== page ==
CGS prepared an Engineering Geologic Resource Assessment for DPR in 2004. As part of their analysis, CGS identified stream channel conditions and sediment sources within the 7,315-acre Big River State Park. The Big River’s gradient through the park is approximately 0.0475 percent, making the Big River a Rosgen type C channel. CGS was able to separate the channel in the park into four different reaches based on changes in sinuosity (Table 1). CGS found that from the mouth of Big River to RM 6.7, tidal influences and estuarine processes appear to mask fluvial processes. Reneau (1981) estimated that over 100 feet of sediment has accumulated in the estuary by the mouth of Big River over the past 9,000 years - or approximately 3 millimeters of sediment per year. This is considered the natural background sedimentation rate in the estuary.
Within the boundaries of the park, Big River meanders through a flat-floored valley with a bottom made up of alluvial sediment. About 85% of the river banks along the park are formed within this alluvial sediment, while the other 15% are eroded into steep valley floors underlain by colluviums or sandstone bedrock. The alluvial valley ranges from 275 to 1,400 feet wide at the confluence with Laguna Creek. The most common valley width within the park is 600 feet. The mainstem Big River is incised into the valley alluvium and has nearly vertical 3 to 20 foot high stream banks in most places. Banks are generally composed of weakly consolidated and uncemented silt and fine sand. When the stream banks exceed 6 feet in height, the banks slump and slough. Water levels in the late summer are between 3 and 6 feet in the tidal reach and between 6 and 20 feet in the upstream reaches below the valley flat (CGS 2004).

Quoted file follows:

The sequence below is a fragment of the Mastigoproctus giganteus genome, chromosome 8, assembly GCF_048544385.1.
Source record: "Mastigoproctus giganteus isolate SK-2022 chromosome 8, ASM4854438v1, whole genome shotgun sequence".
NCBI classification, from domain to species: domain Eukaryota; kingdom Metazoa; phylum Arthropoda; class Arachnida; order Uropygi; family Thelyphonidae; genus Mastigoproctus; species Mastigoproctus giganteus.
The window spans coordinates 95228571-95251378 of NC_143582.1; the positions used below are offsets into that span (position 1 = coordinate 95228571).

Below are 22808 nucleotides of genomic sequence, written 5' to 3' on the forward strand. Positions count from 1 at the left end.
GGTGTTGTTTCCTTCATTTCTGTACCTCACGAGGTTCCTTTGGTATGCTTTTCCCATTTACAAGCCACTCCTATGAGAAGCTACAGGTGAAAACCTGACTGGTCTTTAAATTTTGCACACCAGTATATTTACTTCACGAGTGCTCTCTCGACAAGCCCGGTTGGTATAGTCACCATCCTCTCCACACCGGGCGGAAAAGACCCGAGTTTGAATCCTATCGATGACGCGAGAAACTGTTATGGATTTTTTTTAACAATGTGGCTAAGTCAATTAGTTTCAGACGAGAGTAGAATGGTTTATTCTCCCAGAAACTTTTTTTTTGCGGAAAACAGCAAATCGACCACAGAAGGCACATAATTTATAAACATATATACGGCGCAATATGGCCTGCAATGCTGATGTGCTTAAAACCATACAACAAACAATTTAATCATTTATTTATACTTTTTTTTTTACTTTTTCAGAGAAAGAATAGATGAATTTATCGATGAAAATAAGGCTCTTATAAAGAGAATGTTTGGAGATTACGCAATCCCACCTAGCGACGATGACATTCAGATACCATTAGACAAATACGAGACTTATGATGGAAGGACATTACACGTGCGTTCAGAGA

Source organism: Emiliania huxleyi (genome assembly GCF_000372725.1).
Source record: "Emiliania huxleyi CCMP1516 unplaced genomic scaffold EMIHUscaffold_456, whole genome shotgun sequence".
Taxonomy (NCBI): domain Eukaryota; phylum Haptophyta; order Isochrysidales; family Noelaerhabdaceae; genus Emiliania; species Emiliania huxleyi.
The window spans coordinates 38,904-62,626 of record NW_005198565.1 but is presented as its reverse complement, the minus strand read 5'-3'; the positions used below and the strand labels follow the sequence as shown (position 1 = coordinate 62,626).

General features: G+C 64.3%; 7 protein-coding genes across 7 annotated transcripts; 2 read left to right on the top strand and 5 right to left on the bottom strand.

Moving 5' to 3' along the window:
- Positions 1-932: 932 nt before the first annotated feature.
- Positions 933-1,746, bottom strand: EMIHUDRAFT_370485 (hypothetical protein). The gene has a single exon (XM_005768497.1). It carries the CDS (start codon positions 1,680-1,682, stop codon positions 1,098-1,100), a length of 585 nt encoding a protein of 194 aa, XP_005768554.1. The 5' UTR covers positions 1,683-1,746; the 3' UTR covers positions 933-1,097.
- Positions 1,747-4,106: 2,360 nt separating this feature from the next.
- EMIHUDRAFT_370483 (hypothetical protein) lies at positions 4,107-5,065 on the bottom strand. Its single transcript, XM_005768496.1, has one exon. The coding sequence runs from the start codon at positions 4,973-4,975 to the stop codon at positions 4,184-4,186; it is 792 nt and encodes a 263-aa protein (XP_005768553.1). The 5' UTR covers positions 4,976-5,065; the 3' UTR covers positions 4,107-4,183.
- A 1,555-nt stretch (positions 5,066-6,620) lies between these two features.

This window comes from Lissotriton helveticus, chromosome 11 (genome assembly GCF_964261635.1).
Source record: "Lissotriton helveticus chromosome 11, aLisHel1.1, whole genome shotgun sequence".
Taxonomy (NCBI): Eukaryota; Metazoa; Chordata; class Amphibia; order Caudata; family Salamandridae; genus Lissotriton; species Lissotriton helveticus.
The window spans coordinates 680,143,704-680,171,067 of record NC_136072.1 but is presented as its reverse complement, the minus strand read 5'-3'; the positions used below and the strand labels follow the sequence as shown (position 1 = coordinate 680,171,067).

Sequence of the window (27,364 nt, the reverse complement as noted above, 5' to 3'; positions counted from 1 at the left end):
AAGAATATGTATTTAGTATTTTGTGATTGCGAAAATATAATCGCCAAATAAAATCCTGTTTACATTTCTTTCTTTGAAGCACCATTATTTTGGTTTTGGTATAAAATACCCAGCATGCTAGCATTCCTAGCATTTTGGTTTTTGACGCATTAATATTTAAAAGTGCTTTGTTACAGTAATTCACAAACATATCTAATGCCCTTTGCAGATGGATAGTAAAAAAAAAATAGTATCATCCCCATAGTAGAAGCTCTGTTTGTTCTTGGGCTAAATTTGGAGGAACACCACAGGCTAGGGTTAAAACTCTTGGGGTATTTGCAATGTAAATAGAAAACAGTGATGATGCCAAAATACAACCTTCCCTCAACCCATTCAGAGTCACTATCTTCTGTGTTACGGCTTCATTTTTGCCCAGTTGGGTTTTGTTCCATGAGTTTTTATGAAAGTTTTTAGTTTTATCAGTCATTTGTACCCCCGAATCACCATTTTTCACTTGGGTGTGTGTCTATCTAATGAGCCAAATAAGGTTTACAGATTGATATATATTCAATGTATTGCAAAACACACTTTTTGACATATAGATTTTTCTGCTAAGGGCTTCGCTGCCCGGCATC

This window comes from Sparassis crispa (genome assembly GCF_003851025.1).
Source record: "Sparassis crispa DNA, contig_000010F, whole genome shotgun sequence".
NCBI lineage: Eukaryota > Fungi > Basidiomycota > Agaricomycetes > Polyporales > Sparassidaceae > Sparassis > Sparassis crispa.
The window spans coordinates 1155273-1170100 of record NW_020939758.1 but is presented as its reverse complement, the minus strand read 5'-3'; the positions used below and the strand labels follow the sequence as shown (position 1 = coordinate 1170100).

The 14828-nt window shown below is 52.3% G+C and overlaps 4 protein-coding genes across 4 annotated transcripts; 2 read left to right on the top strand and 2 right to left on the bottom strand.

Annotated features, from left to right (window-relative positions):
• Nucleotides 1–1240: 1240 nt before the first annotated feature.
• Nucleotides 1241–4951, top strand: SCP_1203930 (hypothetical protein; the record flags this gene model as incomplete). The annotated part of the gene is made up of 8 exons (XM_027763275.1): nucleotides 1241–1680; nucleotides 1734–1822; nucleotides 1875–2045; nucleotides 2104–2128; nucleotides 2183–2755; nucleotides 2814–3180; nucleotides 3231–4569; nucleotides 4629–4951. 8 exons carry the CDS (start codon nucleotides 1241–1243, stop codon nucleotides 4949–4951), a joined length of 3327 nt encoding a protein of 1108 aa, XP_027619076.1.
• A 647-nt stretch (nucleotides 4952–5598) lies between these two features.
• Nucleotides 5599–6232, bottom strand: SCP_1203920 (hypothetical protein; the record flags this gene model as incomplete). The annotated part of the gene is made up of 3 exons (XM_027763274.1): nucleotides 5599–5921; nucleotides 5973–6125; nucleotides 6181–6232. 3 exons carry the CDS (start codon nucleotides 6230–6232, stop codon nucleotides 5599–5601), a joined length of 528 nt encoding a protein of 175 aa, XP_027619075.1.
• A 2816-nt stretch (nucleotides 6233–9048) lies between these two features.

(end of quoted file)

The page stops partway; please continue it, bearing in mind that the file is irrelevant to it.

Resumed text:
Old tidal mudflats and estuarine deposits of fine silt interlaminated with thin layers of peat have developed into salt marshes along the tidal reach. Upstream of this reach, mixed conifer forest has developed on valley flats composed of fine sand and silt deposited by the river. These valley flats are fluvial terraces and gently undulate to flat, slope down away from the channel, and usually contain a closed linear depression near the base of the adjacent hillslope. This is likely the result of natural levee formation (CGS 2004).
CGS (2004) examined silt lines on tree trunks on the fluvial terraces in the park. These lines are caused by regular inundation and have been described in historical accounts. Lines range from three to six feet above the terrace surface. Fritz (1923) described the lines in the Wonder Plot, a six-acre parcel of second growth redwoods set aside as a long term scientific experiment in redwood growth rates (Figure 2):